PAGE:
In this population of patients with progressive AIS, it was found that spinal deformity begins with changes in the intervertebral discs during the most rapid phase of growth. Vertebral changes occured after the discs have deformed and growth decreases. Thus the anatomic location where Cobb angle progression occurred differed by maturity level. It changed from a process occurring primarily located at the intervertebral disc prior to and during the growth spurt to a process occurring primarily at the vertebral bodies after the growth spurt.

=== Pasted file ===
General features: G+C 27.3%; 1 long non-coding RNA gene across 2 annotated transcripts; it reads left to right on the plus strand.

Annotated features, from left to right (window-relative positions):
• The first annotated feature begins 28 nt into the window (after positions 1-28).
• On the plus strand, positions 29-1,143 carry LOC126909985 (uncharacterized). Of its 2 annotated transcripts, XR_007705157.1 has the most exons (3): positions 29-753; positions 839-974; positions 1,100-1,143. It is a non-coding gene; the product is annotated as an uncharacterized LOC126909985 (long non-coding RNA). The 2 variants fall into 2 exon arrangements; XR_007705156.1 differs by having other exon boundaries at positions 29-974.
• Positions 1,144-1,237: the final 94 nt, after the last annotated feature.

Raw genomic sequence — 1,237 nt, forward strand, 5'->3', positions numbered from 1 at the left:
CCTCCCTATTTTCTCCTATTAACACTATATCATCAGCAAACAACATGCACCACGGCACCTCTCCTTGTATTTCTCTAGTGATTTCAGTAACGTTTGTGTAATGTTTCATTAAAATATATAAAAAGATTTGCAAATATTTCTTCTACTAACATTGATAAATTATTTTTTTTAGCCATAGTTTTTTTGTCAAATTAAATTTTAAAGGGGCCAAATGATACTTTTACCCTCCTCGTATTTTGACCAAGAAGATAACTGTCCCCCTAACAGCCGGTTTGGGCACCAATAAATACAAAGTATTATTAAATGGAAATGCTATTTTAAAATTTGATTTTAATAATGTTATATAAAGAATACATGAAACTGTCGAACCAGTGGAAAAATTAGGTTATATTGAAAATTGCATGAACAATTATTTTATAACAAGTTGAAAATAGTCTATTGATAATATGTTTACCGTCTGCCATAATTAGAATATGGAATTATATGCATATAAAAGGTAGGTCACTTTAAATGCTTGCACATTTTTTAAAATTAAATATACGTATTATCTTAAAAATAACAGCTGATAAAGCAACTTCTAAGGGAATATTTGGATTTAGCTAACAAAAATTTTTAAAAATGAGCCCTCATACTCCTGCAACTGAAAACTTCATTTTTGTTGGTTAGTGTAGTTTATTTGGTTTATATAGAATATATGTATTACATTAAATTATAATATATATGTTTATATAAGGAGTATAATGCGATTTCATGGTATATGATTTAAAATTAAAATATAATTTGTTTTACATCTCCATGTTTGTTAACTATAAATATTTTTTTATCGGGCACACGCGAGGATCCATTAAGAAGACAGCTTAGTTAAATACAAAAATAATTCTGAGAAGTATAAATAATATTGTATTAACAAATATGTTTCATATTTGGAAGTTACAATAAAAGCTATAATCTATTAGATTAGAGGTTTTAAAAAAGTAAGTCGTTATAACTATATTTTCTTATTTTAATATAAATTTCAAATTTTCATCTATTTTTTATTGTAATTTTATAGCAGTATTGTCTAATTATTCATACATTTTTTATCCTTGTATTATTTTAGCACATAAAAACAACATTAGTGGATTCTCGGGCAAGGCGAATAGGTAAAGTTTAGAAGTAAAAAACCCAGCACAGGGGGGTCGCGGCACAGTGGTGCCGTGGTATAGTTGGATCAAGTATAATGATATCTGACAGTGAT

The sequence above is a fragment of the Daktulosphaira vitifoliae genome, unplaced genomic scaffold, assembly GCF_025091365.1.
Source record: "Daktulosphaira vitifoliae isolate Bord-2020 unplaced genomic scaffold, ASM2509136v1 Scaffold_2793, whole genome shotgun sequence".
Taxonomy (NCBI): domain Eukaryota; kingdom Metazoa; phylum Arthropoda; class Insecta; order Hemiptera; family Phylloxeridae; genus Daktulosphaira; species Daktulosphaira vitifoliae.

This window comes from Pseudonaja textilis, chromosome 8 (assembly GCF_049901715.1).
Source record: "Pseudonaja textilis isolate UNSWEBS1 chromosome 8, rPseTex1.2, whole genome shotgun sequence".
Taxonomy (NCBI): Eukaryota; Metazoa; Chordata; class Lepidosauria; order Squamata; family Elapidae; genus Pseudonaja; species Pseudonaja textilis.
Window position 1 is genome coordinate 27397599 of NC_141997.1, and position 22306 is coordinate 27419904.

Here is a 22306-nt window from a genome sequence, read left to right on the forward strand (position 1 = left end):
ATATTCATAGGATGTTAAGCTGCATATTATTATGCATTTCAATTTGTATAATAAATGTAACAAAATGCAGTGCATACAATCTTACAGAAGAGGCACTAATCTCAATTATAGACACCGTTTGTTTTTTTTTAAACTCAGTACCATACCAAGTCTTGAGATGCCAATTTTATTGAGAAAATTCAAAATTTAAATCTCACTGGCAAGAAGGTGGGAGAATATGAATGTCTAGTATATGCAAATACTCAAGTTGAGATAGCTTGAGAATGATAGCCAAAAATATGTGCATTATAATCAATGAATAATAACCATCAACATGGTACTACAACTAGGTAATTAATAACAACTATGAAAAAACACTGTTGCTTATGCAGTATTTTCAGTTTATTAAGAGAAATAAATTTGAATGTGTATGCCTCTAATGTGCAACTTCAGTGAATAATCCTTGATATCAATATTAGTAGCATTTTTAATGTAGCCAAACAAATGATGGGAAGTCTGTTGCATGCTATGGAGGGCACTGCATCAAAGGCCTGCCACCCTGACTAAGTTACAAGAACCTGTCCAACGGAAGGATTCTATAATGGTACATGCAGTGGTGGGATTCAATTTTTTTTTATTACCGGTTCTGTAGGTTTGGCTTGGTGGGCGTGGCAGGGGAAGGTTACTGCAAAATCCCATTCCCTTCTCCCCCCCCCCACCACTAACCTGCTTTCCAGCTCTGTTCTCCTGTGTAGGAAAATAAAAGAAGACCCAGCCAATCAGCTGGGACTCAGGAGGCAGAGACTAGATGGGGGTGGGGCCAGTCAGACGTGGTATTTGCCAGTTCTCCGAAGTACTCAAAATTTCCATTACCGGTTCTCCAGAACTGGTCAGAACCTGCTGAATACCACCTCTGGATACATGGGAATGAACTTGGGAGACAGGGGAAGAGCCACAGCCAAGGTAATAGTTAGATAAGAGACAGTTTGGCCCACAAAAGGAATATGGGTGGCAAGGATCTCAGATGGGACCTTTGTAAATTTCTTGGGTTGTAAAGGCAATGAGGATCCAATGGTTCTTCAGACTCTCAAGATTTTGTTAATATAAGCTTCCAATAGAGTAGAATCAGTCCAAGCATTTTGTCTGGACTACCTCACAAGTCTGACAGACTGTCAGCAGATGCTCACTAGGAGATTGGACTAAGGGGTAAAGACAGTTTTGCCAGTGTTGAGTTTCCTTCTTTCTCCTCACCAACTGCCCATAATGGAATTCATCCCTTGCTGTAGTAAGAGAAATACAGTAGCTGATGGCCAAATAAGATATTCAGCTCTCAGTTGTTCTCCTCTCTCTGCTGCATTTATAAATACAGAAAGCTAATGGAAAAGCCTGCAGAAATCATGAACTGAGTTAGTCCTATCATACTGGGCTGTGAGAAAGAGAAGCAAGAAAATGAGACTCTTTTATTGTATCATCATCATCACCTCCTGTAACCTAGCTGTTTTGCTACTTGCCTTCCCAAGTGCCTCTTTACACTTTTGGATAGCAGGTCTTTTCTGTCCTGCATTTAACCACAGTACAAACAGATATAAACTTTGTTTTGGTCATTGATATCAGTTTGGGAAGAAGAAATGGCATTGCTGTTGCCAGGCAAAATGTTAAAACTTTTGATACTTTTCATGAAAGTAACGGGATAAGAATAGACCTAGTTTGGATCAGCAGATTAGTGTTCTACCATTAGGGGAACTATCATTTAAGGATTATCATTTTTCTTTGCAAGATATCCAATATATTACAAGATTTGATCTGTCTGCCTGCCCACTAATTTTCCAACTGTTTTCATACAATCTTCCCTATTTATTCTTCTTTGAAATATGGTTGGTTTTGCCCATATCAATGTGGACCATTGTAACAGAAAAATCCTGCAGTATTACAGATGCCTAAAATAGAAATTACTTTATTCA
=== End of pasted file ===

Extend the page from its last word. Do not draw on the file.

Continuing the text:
This study focused on the development of wedging deformity by means of a longitudinal study design with a cohort of patients with progressive scoliosis. Most prior studies of vertebral and disc wedging has been cross sectional and has not been able to stratify by maturity appropriately. In prior radiographic studies, Perdriolle3 reported that there was a greater proportion of disc wedging in smaller curves than in larger curves, and Xiong et al.7 reported that both structures were wedged in curve less than 30 degrees. Repeated radiographic measurements patients with progressive scoliosis by Stokes and Aronsson8 indicated that the relative contributions of the discs and vertebrae were unchanged. However in that study maturity markers were not used to identify when or if the subject was in the rapid growth phase that usually accompanies curve progression. Grivas et al.9 measured radiographs of 70 patients with scoliosis in a cross-sectional study. Similar to our findings, vertebral wedging was found to increase after the Cobb angle increased. Importantly, the disc wedge angle was the radiographic parameter most closely associated with curve progression, again consistent with our findings. However, only the apex and the levels immediately above and below the apex were measured, and maturity markers were not used. In MRI studies, increasing scoliosis has been associated with displacement of the nucleus pulposus towards the convex side.10,11